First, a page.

Greg M. Schwartz
Will the Texas House get a controversial voter ID bill out of committee this week, and if so, what form will it take? The clock is ticking, with the May 11 deadline to vote bills out of committee just a week away. It seems that most in Republican leadership know that the version which passed the Senate, (SB 362), has little chance of passing a House vote, hence a furious round of negotiating.
Compromises in House Election Committee Chairman Todd Smith’s version of the bill have been reported to include a provisional ballot opportunity for those whose signature at the polling place matches the signature on their voter registration application, or another public record in possession of their county registrar.
This might sound like a fair compromise on the surface. But those familiar with the investigations of acclaimed journalist Greg Palast know that casting a provisional ballot and having it counted are two entirely separate matters.
“In 2004, a third of all provisional ballots — as many as 1 million votes — were simply thrown away at the discretion of election officials,” reported Palast of the Bush-Kerry presidential contest. “Many voters are given provisional ballots under an insidious tactic known as ‘vote caging,’ which uses targeted mailings to disenfranchise black voters whose addresses have changed. In 2004, despite a federal consent order forbidding Republicans from engaging in the practice, the GOP sent out tens of thousands of letters to ‘confirm’ the addresses of voters in minority precincts. If a letter was returned for any reason — because the voter was away at school or serving in the military — the GOP challenged the voter for giving a false address.”
Other issues of contention include whether people should be allowed to vote if they can provide two forms of non-photo ID in lieu of a photo ID, and when the new law would take effect. 52 House Republicans signed a Statement of Principles early last week demanding that photo ID be required and that the law take effect at the next possible uniform election date. By Wednesday, 71 of 76 House Republicans had signed on to the document. The holdouts were Smith from Euless, House Speaker Joe Straus of San Antonio, and Reps. Delwin Jones of Lubbock, Tommy Merritt of Longview and Dennis Bonnen of Angleton. Jones and Merritt both crossed the aisle last session to vote against a voter ID bill. Straus was not asked to sign, due to his position as Speaker of the House.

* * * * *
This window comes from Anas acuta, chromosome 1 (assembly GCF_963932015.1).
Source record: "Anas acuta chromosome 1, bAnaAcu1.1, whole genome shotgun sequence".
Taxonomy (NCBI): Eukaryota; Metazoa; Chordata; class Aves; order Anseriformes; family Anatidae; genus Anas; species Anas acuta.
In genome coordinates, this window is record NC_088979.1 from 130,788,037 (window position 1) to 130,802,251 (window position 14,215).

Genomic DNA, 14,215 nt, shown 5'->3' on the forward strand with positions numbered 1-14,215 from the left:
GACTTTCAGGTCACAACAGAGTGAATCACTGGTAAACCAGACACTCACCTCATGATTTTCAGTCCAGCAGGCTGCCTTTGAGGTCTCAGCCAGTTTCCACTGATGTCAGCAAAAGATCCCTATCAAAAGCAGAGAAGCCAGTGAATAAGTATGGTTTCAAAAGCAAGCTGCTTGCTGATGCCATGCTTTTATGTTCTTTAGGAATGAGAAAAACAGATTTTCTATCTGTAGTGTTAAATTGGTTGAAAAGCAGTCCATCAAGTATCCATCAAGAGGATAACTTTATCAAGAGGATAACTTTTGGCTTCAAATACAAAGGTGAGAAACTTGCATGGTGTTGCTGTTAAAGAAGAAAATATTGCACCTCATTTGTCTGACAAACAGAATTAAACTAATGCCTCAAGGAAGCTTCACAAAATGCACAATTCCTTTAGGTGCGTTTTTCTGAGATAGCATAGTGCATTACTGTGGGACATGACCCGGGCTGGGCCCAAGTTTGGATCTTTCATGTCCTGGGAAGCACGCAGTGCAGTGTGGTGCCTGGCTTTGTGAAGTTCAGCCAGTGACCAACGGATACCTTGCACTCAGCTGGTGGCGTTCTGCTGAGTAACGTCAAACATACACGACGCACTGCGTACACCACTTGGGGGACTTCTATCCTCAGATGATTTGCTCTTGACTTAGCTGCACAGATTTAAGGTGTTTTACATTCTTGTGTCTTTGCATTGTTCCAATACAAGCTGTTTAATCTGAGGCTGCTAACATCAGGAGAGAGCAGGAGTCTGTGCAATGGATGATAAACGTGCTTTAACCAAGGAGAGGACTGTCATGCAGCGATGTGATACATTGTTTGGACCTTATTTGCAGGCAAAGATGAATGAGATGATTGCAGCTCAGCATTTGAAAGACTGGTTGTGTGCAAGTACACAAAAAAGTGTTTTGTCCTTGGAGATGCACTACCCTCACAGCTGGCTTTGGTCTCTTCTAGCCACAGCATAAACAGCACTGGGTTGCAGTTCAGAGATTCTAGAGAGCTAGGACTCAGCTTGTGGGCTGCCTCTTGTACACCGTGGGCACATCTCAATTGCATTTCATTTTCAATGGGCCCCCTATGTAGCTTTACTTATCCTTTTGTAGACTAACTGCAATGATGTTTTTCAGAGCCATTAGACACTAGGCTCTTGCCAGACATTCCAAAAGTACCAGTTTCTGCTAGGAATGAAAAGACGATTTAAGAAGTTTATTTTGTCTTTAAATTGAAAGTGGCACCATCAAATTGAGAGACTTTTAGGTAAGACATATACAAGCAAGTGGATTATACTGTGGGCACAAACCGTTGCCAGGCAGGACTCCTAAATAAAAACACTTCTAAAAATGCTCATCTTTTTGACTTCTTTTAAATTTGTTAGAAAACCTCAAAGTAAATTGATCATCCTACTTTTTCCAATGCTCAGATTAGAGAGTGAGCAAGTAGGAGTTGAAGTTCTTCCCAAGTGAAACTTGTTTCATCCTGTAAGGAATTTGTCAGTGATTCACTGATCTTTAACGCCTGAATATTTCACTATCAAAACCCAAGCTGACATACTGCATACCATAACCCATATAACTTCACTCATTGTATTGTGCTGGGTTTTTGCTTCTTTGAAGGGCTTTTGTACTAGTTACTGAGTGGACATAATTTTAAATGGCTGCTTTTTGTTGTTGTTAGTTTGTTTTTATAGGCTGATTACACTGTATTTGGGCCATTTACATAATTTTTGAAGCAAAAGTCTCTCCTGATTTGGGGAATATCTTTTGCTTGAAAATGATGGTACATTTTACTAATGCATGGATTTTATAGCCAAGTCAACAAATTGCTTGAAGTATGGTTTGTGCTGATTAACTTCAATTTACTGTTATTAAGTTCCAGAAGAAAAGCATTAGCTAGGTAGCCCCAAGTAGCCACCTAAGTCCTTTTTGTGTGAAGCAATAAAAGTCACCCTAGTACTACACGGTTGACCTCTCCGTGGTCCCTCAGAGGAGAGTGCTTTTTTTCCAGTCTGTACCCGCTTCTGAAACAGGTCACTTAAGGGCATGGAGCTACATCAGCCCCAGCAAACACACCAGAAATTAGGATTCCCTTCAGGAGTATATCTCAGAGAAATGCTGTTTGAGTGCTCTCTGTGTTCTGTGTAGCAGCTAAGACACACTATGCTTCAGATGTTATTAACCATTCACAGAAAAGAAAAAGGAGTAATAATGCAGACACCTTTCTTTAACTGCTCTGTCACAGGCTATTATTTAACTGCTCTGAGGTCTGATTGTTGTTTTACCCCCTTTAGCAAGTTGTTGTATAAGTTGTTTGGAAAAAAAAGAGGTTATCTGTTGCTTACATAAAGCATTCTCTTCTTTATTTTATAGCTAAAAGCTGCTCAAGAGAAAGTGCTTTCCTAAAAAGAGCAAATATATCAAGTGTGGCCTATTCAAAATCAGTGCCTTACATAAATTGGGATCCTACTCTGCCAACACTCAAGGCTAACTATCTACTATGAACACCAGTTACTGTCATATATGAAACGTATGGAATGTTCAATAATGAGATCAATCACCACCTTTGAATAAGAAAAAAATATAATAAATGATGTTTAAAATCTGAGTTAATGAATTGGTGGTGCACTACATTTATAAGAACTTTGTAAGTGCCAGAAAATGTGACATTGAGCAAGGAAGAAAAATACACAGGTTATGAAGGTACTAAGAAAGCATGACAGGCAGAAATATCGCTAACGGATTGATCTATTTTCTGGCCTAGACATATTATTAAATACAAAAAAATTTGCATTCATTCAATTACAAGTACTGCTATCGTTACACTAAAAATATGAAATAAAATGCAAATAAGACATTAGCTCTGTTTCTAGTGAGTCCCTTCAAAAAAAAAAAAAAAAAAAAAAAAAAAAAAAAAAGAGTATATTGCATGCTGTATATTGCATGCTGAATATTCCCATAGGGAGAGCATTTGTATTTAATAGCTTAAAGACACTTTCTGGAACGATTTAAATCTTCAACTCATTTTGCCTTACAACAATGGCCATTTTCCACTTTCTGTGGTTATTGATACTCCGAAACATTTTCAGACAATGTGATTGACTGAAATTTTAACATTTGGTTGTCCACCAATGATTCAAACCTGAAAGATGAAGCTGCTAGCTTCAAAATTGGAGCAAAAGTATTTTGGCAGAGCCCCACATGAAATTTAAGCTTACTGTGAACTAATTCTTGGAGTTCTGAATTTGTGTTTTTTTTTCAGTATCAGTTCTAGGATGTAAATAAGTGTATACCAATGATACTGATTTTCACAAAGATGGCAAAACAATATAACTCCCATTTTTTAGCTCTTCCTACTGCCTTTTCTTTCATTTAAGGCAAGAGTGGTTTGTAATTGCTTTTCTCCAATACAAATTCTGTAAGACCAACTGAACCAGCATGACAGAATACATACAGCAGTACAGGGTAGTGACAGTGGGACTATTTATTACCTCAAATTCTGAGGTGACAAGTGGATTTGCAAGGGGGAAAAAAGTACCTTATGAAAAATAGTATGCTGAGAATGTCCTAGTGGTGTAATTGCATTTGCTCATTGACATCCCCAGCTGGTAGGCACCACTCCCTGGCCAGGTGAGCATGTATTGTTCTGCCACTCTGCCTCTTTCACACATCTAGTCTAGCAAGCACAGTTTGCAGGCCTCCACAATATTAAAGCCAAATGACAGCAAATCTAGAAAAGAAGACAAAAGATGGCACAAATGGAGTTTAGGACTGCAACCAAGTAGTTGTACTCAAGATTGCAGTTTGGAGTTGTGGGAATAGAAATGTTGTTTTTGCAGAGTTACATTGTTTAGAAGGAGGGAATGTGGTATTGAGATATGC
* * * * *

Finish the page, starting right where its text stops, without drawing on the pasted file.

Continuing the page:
The new House version of the bill is reported to delay implementation of the law until 2013. This is a significant difference since redistricting is to occur in 2011. Smith’s bill would also reportedly only take effect if lawmakers earmark $7.5 million in the 2010-11 state budget for voter registration efforts.
Inside sources in Austin say that Smith’s compromise version of the bill will cause further sparks within the GOP.
“The compromised version offers so many concessions to the voter advocacy groups, such that it would make it not palatable to the right-wing Republicans,” said Deep Longhorn.
This was clearly evidenced by the Republican elephant stampede to sign the statement of principles. But Chairman Smith demonstrated that he wasn’t as disconnected from reality as many of his colleagues apparently seem to be when he questioned whether the Texas GOP wants to make a statement or pass a bill, saying was trying for the latter.
Eric Opiela, executive director of the Texas Republican Party, told the Queblog that the movement to sign the document was not just trying to make a statement.
“The Senate version had flaws (such as allowing non-photo ID to vote) which precluded its passage in the House. I have faith and confidence that Chairman Smith’s House version of SB 362 will conform as closely as possible to the principles and that we have the votes right now to pass it out. So, no, the Statement of Principles is not about partisan posturing — it sets the base upon which the House will consider this legislation in the coming week,” said Opiela.
Smith’s committee is expected to vote some version of the bill out of committee this week. The bill would then go to the calendar committee to schedule for a vote on the House floor. San Antonio’s Straus holds great power here — if he doesn’t like a bill, it’s unlikely to be scheduled for such a vote.
But even if the bill does pass the House, it would still have another hurdle to clear before becoming law.
“Even if the photo Voter ID bill is approved by both chambers, it would need to receive pre-clearance in the Justice Department,” noted Deep Longhorn.
This is due to the fact that Texas is among states with a history of racial discrimination in voting, and must therefore receive Justice Department approval before changing voting procedures (per Section 5 of the Voting Rights Act.)
Meanwhile, the Texas Democratic Party wants supporters to contact the Republican Elections Committee members and “ask them to put the extreme partisanship of Voter ID legislation aside so that the House can deal with real problems.” They’ve also come up with an online game called Texas Voter Twister, that provides an equally amusing and disturbing look at how many different ways Texans could be disqualified from voting under SB 362.
Stay tuned for more as this story plays out…
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